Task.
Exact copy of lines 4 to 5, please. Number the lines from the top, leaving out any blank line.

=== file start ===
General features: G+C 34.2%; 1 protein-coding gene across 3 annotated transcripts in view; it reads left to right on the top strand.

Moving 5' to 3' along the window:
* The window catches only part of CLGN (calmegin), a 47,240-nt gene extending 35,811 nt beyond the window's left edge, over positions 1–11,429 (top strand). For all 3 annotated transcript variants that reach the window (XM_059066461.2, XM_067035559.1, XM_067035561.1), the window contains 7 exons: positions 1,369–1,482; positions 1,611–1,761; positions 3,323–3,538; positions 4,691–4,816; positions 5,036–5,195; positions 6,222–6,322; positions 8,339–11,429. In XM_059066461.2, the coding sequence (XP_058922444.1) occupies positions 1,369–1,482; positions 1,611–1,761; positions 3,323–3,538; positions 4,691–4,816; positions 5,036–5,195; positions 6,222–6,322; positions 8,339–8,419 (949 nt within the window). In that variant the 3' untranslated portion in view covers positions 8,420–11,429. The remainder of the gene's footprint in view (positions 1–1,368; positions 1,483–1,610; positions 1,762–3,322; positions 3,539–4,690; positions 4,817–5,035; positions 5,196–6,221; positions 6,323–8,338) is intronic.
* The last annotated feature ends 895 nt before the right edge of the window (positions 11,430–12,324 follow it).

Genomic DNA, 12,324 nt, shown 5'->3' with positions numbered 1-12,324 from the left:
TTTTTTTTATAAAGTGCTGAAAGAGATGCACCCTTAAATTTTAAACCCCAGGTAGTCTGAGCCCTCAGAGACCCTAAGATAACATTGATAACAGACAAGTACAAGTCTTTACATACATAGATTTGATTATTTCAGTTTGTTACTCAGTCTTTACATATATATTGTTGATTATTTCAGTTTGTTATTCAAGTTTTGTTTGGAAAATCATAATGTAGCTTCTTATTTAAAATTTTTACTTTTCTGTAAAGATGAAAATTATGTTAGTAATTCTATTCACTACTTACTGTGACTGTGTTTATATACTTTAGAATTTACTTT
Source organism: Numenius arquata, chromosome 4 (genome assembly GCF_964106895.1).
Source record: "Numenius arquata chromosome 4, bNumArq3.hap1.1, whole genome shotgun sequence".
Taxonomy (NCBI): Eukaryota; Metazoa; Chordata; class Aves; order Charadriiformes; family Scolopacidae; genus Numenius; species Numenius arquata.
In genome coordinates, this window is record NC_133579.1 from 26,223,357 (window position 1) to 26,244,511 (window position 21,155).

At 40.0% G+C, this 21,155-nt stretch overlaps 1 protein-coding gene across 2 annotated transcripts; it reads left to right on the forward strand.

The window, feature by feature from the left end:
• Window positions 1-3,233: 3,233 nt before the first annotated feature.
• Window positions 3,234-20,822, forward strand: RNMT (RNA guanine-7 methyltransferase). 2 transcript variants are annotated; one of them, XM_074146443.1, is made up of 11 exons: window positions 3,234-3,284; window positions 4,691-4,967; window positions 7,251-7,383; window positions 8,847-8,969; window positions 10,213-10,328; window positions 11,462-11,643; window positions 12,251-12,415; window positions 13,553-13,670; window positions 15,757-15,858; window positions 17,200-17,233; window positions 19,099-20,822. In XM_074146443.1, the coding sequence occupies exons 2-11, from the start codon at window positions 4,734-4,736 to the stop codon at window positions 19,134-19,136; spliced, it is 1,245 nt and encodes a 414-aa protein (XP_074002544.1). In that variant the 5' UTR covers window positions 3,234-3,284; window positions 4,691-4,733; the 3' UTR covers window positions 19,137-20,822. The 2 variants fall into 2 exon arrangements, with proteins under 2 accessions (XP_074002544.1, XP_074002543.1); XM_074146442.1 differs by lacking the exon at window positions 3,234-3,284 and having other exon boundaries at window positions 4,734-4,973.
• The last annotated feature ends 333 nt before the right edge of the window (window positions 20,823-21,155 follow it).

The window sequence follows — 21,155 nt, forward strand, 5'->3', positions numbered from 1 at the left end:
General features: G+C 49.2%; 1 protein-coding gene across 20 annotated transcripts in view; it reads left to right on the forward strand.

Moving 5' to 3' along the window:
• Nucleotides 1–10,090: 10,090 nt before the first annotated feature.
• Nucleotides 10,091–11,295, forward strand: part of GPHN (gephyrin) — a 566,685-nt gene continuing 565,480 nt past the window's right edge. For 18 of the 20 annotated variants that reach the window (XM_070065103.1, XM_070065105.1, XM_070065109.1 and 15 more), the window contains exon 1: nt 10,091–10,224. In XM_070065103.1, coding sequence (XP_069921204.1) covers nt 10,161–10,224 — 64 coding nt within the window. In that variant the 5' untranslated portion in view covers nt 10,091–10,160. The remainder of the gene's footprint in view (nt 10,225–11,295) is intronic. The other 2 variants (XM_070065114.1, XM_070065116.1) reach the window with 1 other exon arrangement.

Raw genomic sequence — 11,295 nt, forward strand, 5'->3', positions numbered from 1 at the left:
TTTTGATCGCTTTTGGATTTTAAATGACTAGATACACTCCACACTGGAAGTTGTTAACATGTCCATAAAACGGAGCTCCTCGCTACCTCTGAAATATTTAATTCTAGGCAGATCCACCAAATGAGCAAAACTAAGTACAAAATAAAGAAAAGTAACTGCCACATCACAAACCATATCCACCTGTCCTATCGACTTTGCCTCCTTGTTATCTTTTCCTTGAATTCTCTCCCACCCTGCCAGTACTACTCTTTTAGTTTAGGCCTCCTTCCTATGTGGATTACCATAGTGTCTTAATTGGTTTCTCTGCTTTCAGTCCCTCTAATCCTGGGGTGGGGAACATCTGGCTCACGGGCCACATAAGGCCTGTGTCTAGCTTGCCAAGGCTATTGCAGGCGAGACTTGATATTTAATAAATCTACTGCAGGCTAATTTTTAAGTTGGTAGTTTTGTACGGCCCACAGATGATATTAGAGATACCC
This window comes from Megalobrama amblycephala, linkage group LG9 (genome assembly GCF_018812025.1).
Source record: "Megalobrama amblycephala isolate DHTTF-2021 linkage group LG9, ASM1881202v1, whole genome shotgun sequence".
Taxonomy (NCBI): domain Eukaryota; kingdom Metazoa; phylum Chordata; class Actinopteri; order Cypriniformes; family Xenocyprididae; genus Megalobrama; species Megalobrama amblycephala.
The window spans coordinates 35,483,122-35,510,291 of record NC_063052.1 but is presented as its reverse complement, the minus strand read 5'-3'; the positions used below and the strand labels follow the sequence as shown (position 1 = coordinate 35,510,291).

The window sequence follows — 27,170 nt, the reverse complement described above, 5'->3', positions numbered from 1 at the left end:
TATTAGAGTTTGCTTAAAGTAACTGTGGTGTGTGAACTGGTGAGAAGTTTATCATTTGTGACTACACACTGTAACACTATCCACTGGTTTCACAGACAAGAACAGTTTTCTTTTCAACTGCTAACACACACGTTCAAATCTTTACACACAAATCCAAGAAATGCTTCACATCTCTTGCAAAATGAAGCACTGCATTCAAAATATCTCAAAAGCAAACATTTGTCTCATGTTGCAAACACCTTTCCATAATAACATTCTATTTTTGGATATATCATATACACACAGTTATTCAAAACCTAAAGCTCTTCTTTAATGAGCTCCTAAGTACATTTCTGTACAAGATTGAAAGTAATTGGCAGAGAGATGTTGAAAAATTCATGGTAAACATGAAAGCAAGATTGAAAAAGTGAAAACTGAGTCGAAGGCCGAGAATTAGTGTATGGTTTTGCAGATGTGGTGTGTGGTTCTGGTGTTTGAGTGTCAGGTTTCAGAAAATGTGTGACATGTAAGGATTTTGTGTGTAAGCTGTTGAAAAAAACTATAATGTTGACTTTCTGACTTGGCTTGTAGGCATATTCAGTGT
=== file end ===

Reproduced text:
* The last annotated feature ends 895 nt before the right edge of the window (positions 11,430–12,324 follow it).

Genomic DNA, 12,324 nt, shown 5'->3' with positions numbered 1-12,324 from the left: